The genus Ginkgo is of ancient lineage, originating 250 million years ago or more in the Permian period, long before flowering plants. Its early relatives were extinct seed ferns and the surviving ginkgo species, Ginkgo biloba, is not closely related to any currently living plants, though alone with cycads ginkgoes produce motile sperm cells and thus have some evolutionary linkage to these cycads.
Ginkgoes are considered gymnosperms (“naked seeds”) rather than angiosperms (true flowering plants) since their seeds are not protected and enclosed by an ovary wall like true flowering plants which have seeds enclosed in fruits.
Of course, female ginkgoes do have fruitlike reproductive structures (named “golden apricots” or “silver apricots” by some), the fleshy part which is quite malodorous, in fact vomit-grade malodorous.
The seeds inside are prized in Oriental cuisines, though eaten sparingly since they do have toxins that can be dangerous to all, and some individuals are especially sensitive to ginkgo seeds.
Ginkgoes are also highly valued for medicinal properties, and ginkgo plantations that harvest leaves are used to produce ginkgo products including those touted, with some evidence that they have some effects as memory aids. At least I think I remember reading this somewhere. Oh, yes, the New England Journal of Medicine.
Horticulturally, ginkgoes are quite popular as trees of veneration worldwide, from Buddhist temples to the Morton Arboretum in Chicago, from the Old Lion ginkgo at Kew Botanic Gardens to the street tree ginkgoes outside the Jake where the Indians play in Cleveland (yes, it is now Progressive Field officially, but to me it will always be the Jake).
Ginkgoes are good urban survivors if they are male and not therefore subject to ground-level pruning somewhere down the road when the smells arise from falling pukeballs. Always plant male cultivars — unless you want to collect ginkgo “fruits.” If you do collect, wear gloves; these fruits also produce a urushiol-like chemical a la poison ivy.
Ginkgoes are large trees, growing to 60 feet or over 100 feet and over 150 feet in remnant native Chinese groves. There are a number of cultivars these days, from upright ginkgoes, to dwarves such as ‘Troll’ to ‘Variegata’ with lovely cream-white variegation.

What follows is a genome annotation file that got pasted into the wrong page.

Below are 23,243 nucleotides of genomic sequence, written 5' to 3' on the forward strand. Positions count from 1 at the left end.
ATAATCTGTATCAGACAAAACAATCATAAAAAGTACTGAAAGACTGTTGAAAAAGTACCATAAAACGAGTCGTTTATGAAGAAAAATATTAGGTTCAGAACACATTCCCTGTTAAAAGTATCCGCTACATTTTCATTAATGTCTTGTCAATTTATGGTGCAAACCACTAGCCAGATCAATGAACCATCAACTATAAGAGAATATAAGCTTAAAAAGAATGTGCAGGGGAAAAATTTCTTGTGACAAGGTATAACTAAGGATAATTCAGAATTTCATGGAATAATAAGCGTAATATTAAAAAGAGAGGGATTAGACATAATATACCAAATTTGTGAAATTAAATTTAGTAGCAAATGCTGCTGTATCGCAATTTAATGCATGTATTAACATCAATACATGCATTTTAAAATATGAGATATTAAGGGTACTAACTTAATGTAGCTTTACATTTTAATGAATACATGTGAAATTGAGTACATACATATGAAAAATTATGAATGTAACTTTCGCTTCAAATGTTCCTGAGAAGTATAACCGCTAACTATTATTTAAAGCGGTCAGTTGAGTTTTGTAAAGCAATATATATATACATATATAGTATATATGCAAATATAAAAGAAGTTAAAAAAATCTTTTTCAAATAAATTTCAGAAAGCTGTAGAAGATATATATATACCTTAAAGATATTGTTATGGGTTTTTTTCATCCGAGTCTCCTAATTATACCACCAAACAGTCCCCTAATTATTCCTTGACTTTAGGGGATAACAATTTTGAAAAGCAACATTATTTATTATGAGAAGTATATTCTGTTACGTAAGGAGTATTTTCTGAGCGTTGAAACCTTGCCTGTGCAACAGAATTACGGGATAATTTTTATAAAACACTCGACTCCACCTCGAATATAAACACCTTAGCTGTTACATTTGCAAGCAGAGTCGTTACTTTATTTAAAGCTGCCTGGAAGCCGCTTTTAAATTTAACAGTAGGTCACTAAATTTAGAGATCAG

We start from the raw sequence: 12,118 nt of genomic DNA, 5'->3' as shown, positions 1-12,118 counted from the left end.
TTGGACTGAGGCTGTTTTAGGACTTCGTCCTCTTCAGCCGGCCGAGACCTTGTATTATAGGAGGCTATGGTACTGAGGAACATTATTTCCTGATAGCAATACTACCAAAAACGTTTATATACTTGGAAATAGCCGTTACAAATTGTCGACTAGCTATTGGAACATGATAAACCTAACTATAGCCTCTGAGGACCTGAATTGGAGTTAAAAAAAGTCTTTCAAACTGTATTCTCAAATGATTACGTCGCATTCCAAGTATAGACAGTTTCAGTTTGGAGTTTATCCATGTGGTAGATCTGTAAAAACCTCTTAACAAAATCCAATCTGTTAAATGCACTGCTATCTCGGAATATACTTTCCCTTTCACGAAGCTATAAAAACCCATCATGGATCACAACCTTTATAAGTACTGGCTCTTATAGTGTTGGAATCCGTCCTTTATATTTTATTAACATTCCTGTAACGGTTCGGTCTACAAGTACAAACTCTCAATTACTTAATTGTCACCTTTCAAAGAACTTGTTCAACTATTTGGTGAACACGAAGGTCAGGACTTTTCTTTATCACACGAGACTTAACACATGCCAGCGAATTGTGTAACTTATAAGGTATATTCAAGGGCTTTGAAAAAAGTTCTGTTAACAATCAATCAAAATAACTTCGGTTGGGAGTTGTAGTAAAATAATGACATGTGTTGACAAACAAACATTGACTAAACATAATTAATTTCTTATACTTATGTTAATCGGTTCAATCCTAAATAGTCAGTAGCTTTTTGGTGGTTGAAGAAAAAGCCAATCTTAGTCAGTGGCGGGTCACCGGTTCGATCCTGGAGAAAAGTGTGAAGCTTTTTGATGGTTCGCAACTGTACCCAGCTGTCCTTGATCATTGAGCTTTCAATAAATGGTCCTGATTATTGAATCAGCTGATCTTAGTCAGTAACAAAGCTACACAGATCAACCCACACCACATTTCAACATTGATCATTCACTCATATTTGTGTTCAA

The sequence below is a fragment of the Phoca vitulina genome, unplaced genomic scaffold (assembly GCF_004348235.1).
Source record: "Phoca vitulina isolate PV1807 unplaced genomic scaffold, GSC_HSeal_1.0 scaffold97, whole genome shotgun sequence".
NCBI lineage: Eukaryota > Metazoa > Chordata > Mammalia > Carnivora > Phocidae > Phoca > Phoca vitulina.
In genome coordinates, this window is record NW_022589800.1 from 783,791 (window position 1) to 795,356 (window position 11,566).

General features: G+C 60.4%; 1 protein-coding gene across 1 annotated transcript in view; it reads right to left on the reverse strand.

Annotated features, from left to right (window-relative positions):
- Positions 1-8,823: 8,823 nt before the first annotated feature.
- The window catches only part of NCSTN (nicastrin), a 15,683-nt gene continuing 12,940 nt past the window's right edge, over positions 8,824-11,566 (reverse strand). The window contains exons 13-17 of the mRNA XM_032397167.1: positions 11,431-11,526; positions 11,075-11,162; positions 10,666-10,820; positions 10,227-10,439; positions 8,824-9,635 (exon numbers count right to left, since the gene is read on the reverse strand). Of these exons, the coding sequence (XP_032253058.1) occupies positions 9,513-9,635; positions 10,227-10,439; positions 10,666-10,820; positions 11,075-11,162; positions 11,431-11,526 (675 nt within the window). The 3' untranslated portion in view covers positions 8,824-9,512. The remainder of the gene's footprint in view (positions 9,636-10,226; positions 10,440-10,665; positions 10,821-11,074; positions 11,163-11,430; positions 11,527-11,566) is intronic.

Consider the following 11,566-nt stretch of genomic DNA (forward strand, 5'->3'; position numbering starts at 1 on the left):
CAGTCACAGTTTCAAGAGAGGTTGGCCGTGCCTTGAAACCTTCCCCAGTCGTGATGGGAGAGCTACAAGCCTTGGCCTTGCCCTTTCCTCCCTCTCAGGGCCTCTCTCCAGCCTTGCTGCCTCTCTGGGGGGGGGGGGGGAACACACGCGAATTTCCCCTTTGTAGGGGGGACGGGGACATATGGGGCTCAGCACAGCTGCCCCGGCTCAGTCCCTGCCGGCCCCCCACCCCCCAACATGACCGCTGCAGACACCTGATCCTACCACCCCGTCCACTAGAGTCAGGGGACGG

Natural streamside survivors, ginkgoes do best with moist, but well-drained acid soils. Ginkgoes have relatively few diseases or pests, and of course, at the end of the season, the wonderful sometimes quite synchronous falling of the lemon-yellow leaves on an October or November day is spectacular.
And ginkgoes have quite a literary connection, from the story of Goethe and the Ginkgo to these words of uneasy mortality from the former U.S. poet laureate Howard Nemerov (as reprinted in a new book Ginkgo by Peter Crane):
Late in November, on a single night
Not even near to freezing, the ginkgo trees
In one consent, and neither to rain nor to wind
But as though to time alone: the golden and the green
Leaves litter the lawn today, that yesterday
Had spread aloft their fluttering fans of light
What signal from the stars? What senses took it in?
What in those wooden motives decided
To strike their leaves, to down their leaves,
Rebellion or surrender? and if this
Can happen thus, what race shall be exempt?
What use to learn the lessons taught by time,
If a star at any time may tell us: Now.
Jim Chatfield is a horticultural educator with Ohio State University Extension. If you have questions about caring for your garden, write: Jim Chatfield, Plant Lovers’ Almanac, Ohio State University Extension, 1680 Madison Ave., Wooster, OH 44691. Send email to firstname.lastname@example.org or call 330-466-0270. Please include your phone number if you write.